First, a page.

Fine snub, then, that Boulez has chosen to celebrate his 70th birthday in a spectacular series of concerts, not with a French orchestra, but with the London Symphony Orchestra.
The series that began at the Barbican on Sunday afternoon is an event to make you blink. With the munificent help of Takeda Chemical Industries, Boulez and the LSO are taking their roadshow around the world - Paris, Vienna, New York, Tokyo - with Barenboim, Pollini, Jessye Norman, Anne-Sophie Mutter, Kyung-Wha Chung and Rostropovich all in tow. Londoners do not know their luck in having these concerts on their doorstep.
It's not just the extraordinary high level of performer, it's the conception of the series. The concerts include Boulez's favourite music - Stravinsky, Bartok, Webern, Berg, Ravel, Debussy, Messiaen and, naturally, Boulez. It's music he has been conducting for years. But the authority, the clarity and the immediacy have developed palpably. It's hard to remember the days of Boulez the "traffic cop", when his seemingly mannered gestures were so often the butt of musicians' jokes.
Boulez took up conducting at the expense of composing (possibly), to bring more authority to the performance of contemporary work. Such a series as this underlines the intelligence of that decision, not just in terms of his breathtaking technical skills,but in the care of his concert planning, where one work illuminates the next.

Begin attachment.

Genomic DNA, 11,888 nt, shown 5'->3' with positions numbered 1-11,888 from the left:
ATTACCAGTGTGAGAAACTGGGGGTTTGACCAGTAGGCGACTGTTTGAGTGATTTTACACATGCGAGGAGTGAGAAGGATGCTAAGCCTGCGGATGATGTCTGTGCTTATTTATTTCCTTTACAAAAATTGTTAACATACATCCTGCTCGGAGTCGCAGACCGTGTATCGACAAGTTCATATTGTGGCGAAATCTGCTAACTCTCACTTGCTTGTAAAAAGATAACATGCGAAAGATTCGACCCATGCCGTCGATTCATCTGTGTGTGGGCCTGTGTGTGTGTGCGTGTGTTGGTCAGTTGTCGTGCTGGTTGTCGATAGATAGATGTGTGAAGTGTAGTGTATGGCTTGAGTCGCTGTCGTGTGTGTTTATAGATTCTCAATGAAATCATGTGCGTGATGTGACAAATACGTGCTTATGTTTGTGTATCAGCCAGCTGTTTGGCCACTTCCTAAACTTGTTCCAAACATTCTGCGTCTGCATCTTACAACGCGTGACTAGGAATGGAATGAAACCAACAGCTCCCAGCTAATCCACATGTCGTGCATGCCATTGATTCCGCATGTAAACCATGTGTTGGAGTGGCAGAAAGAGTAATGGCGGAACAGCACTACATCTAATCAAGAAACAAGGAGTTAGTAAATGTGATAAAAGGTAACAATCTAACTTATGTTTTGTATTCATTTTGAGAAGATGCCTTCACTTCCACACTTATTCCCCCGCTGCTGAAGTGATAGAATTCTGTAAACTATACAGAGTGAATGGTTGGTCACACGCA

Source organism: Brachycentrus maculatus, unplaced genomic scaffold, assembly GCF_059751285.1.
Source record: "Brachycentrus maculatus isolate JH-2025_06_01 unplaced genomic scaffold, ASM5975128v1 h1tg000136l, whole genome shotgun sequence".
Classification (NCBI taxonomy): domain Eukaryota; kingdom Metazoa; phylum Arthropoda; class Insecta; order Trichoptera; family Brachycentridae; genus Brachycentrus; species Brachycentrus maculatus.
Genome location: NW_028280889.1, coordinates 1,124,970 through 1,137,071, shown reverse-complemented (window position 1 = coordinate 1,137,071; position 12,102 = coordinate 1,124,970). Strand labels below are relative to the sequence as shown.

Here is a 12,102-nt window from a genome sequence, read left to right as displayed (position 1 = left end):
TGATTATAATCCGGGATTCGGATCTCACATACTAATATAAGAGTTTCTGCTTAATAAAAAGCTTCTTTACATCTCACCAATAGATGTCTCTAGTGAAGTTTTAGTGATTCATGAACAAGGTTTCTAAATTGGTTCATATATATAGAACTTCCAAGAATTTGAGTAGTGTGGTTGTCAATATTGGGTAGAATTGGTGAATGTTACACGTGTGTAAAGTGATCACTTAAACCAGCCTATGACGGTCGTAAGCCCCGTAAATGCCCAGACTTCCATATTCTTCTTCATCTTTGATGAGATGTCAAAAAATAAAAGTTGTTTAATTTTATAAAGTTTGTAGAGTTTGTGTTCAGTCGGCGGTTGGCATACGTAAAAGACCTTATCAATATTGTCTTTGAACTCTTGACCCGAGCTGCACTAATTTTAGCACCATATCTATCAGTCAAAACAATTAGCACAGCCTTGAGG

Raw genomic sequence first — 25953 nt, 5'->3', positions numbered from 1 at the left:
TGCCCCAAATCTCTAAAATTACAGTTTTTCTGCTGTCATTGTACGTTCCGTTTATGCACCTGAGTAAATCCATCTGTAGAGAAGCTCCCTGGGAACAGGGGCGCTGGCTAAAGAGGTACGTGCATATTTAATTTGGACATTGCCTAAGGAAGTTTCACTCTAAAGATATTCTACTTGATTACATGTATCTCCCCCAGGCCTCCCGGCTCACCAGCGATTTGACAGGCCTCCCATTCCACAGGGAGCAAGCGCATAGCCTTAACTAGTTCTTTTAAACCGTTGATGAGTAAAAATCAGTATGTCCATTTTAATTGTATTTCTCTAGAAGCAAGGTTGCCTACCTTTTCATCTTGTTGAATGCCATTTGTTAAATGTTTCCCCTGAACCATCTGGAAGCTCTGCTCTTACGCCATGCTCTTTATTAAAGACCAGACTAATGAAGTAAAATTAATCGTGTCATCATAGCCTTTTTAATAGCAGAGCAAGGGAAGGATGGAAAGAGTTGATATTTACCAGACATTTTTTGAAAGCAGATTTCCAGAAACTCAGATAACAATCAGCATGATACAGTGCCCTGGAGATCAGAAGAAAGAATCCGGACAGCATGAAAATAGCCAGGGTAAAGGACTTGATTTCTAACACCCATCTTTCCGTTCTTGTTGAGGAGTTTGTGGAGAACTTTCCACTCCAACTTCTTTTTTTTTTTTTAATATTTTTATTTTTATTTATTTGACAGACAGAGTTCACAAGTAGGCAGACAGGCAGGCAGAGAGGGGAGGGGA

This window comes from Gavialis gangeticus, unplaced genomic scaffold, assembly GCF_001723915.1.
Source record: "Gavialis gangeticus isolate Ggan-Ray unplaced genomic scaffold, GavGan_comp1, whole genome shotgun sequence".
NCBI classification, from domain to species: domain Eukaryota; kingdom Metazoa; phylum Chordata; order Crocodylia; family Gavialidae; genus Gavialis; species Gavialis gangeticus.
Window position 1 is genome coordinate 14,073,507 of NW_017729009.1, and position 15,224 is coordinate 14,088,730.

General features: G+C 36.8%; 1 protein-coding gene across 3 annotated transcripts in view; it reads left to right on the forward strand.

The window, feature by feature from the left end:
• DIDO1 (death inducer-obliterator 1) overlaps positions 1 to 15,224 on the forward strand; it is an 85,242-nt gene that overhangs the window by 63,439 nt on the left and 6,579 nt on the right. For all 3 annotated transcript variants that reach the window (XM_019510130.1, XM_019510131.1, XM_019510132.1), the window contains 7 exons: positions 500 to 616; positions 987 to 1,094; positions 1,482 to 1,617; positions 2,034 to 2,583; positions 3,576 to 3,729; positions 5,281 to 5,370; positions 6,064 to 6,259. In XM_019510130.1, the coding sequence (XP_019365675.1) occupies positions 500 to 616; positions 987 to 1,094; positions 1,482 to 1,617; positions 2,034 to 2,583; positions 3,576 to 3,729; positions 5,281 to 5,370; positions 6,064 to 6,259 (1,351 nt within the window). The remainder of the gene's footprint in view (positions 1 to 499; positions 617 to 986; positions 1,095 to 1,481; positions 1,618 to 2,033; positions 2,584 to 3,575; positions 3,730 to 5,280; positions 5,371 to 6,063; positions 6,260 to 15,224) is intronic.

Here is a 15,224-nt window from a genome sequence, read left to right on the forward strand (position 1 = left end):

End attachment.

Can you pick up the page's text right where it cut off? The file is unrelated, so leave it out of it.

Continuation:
Sunday's concert began with a meltingly lovely account of one of Stravinsky's most sensuous works, The Song of the Nightingale. With the sound-world of The Rite of Spring and The Firebird never far away, Stravinsky's soloistic use of the orchestra brought ecstatic playing from the LSO principals, while the juxtaposition with Boulez's own Notations (arrangements for a huge orchestra of four of his 12 early piano pieces) showed how far the two composers share the same orchestral palette. The LSO pla yed the final Tres vif-Strident - with its echoes of The Rite - at maximum heat. Seldom can Webern's Op 6 pieces - notes suspended in silence - have sounded so mellow, even if an underlying sense of menace is never far off.
Bartok's First piano concerto is seldom performed, and it's easy to see why. Every ounce of Daniel Barenboim's pianistic ability was taxed. Not even Boulez was able to keep the massive chords, thundering octaves and cataclysmic climaxes in rock-steady ensemble, and for split seconds the LSO, unusually, seemed to lose confidence.
n Series continues tomorrow (with Jessye Norman); Sunday (with Maurizio Pollini); 2 March (Kyung-Wha Chung); 5 March (Mstislav Rostropovich; 8 / 9 March (Anne-Sophie Mutter); all 7.30pm, Barbican Centre, London EC2 (071-638 8891)
Annette MorreauReuse content